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Investing's #1 Rule: Don't Risk What You Have for Something You Don’t Need

Value investor with a deep passion for understanding and a desire to improve results over time.


What to Risk

Any investor's journey is fraught with the vicissitudes of life, as Charlie Munger would surely describe them. As a result, we value investors are taught to insist on a margin of safety any time we buy a stock. This is sensible! After all, while a business's future prospects might look predictable and positive, all sorts of shenanigans from Mr. Market can take place, and there can be other factors you just can't see at the moment of purchase that can surprise you in the future, and sometimes the surprise isn't altogether positive.

Buffett's rule number one is identical to his second rule for investors: don't lose money. While admittedly a little bit trite, this advice is undeniably effective for you if you can pull it off, but there's something you should understand before putting any money at risk, and that's precisely what you should be risking in the first place.

The Allure of the Risk Curve

The what to invest is the most important question, and Buffett once again comes through with another of his uncannily appropriate quotes:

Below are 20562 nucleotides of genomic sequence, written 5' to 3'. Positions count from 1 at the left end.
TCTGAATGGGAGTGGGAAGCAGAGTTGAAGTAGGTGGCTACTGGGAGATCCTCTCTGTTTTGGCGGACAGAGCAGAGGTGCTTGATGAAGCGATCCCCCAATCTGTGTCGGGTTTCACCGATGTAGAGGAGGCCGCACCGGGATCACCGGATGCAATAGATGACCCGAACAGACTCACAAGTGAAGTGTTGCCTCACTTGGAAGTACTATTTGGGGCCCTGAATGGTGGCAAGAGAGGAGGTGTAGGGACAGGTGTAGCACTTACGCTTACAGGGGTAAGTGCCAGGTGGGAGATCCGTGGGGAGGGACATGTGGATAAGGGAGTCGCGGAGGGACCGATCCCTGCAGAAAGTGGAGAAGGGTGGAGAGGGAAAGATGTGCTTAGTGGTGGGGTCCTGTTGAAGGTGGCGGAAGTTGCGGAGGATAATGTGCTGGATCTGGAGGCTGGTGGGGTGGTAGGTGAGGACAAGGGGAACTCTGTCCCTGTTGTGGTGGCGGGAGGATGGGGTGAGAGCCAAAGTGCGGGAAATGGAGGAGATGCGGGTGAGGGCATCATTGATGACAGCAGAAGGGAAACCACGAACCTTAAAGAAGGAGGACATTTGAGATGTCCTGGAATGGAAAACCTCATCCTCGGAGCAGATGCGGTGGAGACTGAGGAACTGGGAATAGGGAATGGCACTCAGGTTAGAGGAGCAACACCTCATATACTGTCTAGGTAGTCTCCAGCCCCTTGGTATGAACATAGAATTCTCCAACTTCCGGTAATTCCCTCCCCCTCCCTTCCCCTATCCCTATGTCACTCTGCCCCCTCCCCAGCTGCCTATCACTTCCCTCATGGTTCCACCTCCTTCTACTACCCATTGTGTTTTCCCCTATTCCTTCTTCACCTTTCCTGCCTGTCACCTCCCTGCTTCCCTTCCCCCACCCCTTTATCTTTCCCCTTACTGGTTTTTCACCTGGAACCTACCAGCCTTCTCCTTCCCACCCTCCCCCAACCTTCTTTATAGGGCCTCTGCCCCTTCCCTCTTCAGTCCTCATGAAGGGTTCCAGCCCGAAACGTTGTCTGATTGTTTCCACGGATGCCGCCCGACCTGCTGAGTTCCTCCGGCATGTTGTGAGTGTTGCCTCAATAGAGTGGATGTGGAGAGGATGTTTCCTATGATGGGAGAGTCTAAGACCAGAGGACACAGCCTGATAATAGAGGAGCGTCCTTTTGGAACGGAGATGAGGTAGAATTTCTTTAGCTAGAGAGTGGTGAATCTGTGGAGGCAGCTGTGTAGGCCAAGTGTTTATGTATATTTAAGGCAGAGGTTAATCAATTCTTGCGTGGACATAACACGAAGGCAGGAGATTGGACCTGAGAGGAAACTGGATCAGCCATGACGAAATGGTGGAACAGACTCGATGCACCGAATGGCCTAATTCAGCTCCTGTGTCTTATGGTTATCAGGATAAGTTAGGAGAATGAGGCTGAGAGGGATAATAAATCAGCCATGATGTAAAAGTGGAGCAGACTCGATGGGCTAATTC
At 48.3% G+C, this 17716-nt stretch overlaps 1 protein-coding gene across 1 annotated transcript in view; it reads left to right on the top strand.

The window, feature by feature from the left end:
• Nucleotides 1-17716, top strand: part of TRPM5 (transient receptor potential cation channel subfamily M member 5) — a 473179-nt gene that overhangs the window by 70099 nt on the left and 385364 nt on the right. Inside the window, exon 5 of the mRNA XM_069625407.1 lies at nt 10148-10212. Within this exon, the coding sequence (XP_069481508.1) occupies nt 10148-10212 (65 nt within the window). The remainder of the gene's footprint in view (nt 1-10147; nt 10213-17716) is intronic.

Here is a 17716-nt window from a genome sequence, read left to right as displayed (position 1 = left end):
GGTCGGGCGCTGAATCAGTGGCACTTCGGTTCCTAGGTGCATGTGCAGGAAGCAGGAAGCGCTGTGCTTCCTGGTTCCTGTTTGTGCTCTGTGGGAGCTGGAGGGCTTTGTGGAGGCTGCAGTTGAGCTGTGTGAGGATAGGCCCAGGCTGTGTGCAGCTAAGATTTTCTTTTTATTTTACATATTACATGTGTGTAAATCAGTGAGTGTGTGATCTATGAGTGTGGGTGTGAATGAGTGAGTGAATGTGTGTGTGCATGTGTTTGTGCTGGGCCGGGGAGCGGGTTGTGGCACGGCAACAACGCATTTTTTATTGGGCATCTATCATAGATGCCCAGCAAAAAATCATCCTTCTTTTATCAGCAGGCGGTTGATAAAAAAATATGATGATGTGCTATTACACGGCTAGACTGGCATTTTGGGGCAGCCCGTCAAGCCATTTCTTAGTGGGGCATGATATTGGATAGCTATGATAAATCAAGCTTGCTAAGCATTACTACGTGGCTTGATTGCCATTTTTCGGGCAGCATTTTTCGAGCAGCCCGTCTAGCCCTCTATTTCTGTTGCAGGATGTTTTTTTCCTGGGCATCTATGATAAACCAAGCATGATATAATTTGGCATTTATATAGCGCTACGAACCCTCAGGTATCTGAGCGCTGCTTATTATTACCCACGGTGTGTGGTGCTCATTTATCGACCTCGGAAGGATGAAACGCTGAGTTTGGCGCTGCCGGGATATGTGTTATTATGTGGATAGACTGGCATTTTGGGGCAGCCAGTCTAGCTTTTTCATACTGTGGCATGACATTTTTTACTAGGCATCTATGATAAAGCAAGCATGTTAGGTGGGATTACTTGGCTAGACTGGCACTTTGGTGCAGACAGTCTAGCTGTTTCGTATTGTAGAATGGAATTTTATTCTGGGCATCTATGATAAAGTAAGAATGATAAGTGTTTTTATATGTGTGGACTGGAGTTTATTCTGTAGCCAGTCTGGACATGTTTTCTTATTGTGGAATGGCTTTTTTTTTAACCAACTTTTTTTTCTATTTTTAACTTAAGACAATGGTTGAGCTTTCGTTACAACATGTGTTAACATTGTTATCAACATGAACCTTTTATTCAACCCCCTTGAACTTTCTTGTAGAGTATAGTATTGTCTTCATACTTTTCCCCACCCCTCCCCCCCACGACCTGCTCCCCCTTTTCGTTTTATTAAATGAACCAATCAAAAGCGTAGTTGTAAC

"Rational people don’t risk what they have and need for what they don’t have and don’t need.”

Buffett's folksy wisdom has a way of penetrating the noise and cutting straight to the heart of the matter with stock investing. In this case, the Oracle of Omaha cautions against chasing returns by going further out on the risk curve. As you tend to get hypnotized by the upside, you often forget to take care of the downside.

As Howard Marks is fond of saying in his memos, if you take care of the downside, the upside tends to take care of itself. This is intuitive since the market tends to move up and to the right over enough time, but if you're reaching for return that isn't there, you are very likely to end up violating rule number one . . . and this can lead to losing something you can't afford to lose.

How to Do It